As you might imagine, living in Israel right now feels schizophrenic. We continue with our regular lives -- going to work, eating dinner, shopping, praying, catching a movie -- and meanwhile, not far away, our soldiers are at war. The newspapers appear, the soccer games go on, people chat over coffee in the cafes, and the war goes on and threatens to get bigger. The most abnormal thing about it may be that one begins to accept it as normal.
For me, the psychic effect from this low-intensity war expresses itself as a kind of obsession with the matsav, the situation. I wait for the news, talk politics too much or pointedly avoid political conversation. I sometimes feel during the day like someone driving with the emergency brake partly engaged -- something is pulling at me all the time.
At the same time, a sign of the insanity is precisely that so many of us are able to compartmentalize that we're at war. I rationalize that a shooting on the road I never drive has nothing to do with my safety; I lock the threat of violence away in a corner of my mind. But my wife and many others, probably more sanely, are unable to escape the pressure -- they're scared all the time, worried for friends and family, angry at the Palestinians, angry at our own government, gloomy with what the future possibilities are.
During the past month, four Jews have been murdered on the road between Kiryat Arba and Jerusalem. That's the second half of our regular route from the small village we live in, an hour south of the capital. Now we call that road "the short way," as opposed to "the long way," which is inside the Green Line and takes more than two hours. Sometimes we go one way, sometimes the other, depending on whim, how much time we have, how lucky we feel.
A week ago, a motorist was "moderately" wounded in the leg only three miles north of us, near the next Jewish town, on a peaceful stretch of road we believed completely safe. Is it an obvious mistake to drive in the Territories, even in a rural area close to the Green Line? But the same things happen on roads inside the Green Line, so maybe it's nothing special, just another shiny fact about the situation to file away and hope to forget while going about ordinary life. Schizophrenic, indeed.
The government of Israel suffers its own kind of schizophrenia. My favorite detail in the news today is that the charedi parties, including Shas, are refusing to enter into a government coalition unless the prime minister-elect guarantees that yeshiva students won't be drafted. Is it crazy or merely very tasteless, while your country is at war, to be wangling military exemptions for your own children at the expense of forming a government to deal with the crisis? I guess they're compartmentalizing, too.
Last night, my wife invited some friends from Jerusalem to spend Shabbat with us. The other wife refused. She said it wasn't because of either danger or the long drive around, but -- well, she didn't want to go into it. That means she won't come because we live a kilometer on the "wrong" side of the Green Line. If, huffily ideological, she's decided the war is our fault or that she compromises herself by visiting us -- well, schizophrenia comes in many forms.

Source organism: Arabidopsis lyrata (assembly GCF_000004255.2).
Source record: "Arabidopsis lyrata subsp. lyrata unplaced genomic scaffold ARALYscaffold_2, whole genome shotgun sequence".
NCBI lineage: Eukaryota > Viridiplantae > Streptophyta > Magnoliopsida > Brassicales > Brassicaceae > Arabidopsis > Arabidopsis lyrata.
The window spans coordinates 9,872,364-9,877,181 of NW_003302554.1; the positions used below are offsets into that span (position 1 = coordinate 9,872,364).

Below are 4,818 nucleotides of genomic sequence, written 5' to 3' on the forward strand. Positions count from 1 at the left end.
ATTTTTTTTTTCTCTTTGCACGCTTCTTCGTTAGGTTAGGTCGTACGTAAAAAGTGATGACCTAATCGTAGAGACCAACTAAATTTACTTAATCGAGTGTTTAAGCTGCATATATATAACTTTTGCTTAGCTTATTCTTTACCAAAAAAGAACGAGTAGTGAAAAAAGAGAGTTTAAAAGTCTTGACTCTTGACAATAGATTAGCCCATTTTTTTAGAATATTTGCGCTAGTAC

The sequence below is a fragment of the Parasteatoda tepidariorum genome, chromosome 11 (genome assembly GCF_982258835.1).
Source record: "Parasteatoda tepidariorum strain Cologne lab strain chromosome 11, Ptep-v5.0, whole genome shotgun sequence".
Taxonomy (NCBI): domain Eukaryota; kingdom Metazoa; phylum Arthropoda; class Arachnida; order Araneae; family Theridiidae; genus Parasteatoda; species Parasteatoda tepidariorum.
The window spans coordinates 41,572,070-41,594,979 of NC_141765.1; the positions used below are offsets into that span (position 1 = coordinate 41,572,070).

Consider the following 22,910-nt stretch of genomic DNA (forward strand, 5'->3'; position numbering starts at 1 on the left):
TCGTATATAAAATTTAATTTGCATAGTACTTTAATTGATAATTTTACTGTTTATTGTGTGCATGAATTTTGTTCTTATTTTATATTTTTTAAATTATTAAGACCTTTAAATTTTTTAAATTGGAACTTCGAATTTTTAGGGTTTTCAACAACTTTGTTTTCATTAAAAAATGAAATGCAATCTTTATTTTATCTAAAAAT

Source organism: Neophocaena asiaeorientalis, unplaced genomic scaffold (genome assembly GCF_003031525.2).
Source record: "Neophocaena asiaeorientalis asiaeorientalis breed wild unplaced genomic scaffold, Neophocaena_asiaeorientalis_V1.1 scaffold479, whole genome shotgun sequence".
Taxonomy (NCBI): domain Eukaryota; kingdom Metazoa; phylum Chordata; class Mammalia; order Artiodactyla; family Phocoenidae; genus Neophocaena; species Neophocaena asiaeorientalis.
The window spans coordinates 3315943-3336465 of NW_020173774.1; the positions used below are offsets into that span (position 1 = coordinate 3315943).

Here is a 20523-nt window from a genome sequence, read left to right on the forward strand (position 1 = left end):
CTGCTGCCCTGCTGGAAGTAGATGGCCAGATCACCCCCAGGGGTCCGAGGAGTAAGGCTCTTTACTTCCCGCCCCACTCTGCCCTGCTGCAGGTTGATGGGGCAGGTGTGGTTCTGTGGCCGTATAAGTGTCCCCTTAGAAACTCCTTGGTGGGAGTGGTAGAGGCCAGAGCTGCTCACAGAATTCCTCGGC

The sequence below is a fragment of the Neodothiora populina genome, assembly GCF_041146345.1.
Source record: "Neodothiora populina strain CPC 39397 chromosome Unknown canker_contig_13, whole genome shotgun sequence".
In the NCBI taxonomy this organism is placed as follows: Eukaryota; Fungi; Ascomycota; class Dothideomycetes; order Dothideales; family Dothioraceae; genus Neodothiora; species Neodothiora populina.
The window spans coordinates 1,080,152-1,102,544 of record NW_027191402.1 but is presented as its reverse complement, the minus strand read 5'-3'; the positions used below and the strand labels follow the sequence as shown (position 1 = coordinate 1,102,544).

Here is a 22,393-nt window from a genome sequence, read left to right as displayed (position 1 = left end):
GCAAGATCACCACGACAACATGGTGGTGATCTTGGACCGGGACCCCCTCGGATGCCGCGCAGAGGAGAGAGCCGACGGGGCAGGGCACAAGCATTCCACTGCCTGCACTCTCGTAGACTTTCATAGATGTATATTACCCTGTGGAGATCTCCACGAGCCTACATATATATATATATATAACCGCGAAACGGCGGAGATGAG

She, who won't visit us in the Judean hills, lives, like many of our left-wing Jerusalem friends, in Baka, a lovely neighborhood with narrow side-streets and beautiful old Arab houses facing onto gardens. Jews live in those lovely houses now. During the War of Independence, the Jews, albeit for good strategic reasons, drove the Arab residents out. My village, on the other hand, stands on land that wasn't taken away from anyone.
It's hard to put all the pieces together. Some Jews in Jerusalem won't go beyond the Green Line. Some Jews in Tel Aviv don't want to go to Jerusalem. And a lot of Jews in America won't go to Israel at all.
When there's violence or threat in Israel, the tour guides tell me, American Jews cancel their trips, while American Christians keep coming. It's not so surprising, perhaps. To many Christians, after all, Israel is much more important than it is to a lot of Jews, and their support is unwavering.
Of course, a percentage of them have their own agenda -- hurrying the Second Coming and, for some, the conversion of the Jews. I don't mind that, really. The Jews won't convert, and the Messiah, when he comes, will turn out to be the Messiah of everyone. Meanwhile, they care deeply about Israel; they want it to prosper and be strong. And they see that biblical prophecies about the ingathering of the exiles and the restoration of the Jewish commonwealth are, after all, coming true.
Maybe not enough Jews believe that any more to keep them coming to the Jewish homeland or keep them committed to strengthening it. In the 1980s (according to an article in Israel Studies, a journal put out by the Ben-Gurion Research Center in the Negev), the United Jewish Appeal in America refused to allocate funds for projects outside the Green Line; around the same time, Christian Friends of Israeli Communities in Denver paired 40 churches with "settlements," for both fundraising and moral support.
If the war doesn't do it, that's the kind of detail that can drive a person nuts.
David Margolis, a novelist and journalist, made aliyah from Los Angeles in 1994. He can be reached at firstname.lastname@example.org.
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